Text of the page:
Once you have the rules figured out, you can start making predictions. Person A has no attack bonus; his chance of hitting this target, which has an AC of 10, is exactly 50-50. Person B's ability to charm the opposite sex was measured before and after going into combat; their success spiked 25% after combat, suggesting they leveled up and put skills into Seduction.

Essentially, you're looking for digital or quantised effects in situations you would expect to be analogue. Sudden changes instead of steady progression.

Of course, if your players are sufficiently god-like, they may be playing with rules far too complex for mere humans to understand, rules which would effectively mimic analogue change. Which means...

Look for Plots

Does the world appear to run on Narrativium? Even if the players' actions don't produce quantised effects in the universe, they're still going to need compelling storylines to keep people playing.

So find out - do people identified as "Players" keep finding themselves in unusual and challenging situations with a defined plot that they can follow? And, more importantly, does this happen to a statistically significant degree? Are they regularly put in situations where they need to kill large numbers of people single-handed, without apparent remorse?

In Terry Pratchett's Discworld series, there's actually an element that causes storylines to happen - Narrativium. It's the element or property that all things have that tells them what they are, and what they are supposed to be. You can look for a similar element, and demonstrate that it favours some individuals (the Players) over others.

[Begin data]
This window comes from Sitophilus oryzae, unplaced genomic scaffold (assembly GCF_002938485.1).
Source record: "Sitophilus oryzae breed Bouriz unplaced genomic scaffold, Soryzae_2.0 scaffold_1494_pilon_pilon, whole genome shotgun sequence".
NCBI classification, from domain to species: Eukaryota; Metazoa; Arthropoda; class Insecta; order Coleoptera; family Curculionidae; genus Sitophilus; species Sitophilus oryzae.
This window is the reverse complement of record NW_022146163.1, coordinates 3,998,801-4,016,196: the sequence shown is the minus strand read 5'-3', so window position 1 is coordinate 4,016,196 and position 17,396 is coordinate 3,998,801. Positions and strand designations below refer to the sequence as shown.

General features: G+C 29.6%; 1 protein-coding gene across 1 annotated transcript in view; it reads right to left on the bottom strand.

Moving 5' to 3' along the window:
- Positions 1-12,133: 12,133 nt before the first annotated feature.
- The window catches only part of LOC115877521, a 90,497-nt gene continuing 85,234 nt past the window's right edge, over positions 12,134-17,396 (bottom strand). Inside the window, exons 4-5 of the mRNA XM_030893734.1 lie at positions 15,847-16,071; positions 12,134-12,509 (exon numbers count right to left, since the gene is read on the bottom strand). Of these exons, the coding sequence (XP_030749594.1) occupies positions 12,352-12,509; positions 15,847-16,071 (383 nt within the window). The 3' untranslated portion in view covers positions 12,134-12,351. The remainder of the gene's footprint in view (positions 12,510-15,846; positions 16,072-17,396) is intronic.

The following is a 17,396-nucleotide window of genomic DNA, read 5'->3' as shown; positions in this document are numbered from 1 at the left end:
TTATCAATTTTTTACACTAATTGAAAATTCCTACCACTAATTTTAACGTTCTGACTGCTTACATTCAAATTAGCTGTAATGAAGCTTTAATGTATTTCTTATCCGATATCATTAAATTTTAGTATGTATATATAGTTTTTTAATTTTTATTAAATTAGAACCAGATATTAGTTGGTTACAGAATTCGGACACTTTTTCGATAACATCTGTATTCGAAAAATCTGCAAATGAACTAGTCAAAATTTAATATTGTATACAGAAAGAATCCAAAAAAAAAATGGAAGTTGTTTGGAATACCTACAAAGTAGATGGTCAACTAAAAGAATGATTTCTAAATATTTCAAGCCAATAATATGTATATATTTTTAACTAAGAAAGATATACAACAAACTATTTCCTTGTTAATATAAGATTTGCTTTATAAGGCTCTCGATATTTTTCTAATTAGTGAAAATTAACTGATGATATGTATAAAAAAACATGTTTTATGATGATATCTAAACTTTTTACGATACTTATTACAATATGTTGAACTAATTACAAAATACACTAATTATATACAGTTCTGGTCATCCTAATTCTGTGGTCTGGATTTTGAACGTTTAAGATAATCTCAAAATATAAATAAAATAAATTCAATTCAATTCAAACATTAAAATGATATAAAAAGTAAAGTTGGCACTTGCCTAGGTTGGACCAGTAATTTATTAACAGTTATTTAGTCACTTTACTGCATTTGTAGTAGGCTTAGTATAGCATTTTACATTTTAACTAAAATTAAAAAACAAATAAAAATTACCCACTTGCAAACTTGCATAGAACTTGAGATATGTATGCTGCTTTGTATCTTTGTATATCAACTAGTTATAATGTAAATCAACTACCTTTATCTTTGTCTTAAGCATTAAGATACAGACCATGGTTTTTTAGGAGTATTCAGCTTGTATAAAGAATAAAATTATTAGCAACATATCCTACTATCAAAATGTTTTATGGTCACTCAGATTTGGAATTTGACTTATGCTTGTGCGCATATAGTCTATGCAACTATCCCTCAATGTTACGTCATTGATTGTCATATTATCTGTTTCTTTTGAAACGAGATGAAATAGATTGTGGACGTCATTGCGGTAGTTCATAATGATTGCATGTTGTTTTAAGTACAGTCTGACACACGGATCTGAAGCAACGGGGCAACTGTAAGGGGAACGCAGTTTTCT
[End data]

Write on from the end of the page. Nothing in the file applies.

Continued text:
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    $\begingroup$ OP says "All physical laws are obeyed. So for example, weapon damage is not discretized in-world." $\endgroup$
    – sphennings
    Commented Apr 4, 2017 at 19:07
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    $\begingroup$ @sphennings ...but physical laws are quantized! $\endgroup$ Commented Apr 5, 2017 at 13:13
  • $\begingroup$ Regarding "Look for quantisation", yeah, some folks seriously pitched this about our own universe: "Constraints on the Universe as a Numerical Simulation", "Is it real? Physicists propose method to determine if the universe is a simulation". tl;dr- "[If the universe is a simulation, individual values might have limits. Ultra-high-energy cosmic rays may push these limits, so let's see if ultra-high-energy cosmic rays are weirdly distributed.]" $\endgroup$
    – Nat
    Commented Apr 8, 2017 at 21:07

If a GMless world is indistinguishable from one ruled by a GM. By definition there is no way to distinguish between the two.

This makes the question of the existence of a GM unproveable.

It is an interesting theory, but it is equally possible that instead of a tabletop game the world is the dream of a butterfly, a story told by an invisible pink unicorn, was brought into existence by the noodly appendage of the flying spaghetti monster, or that what we observe is all there is.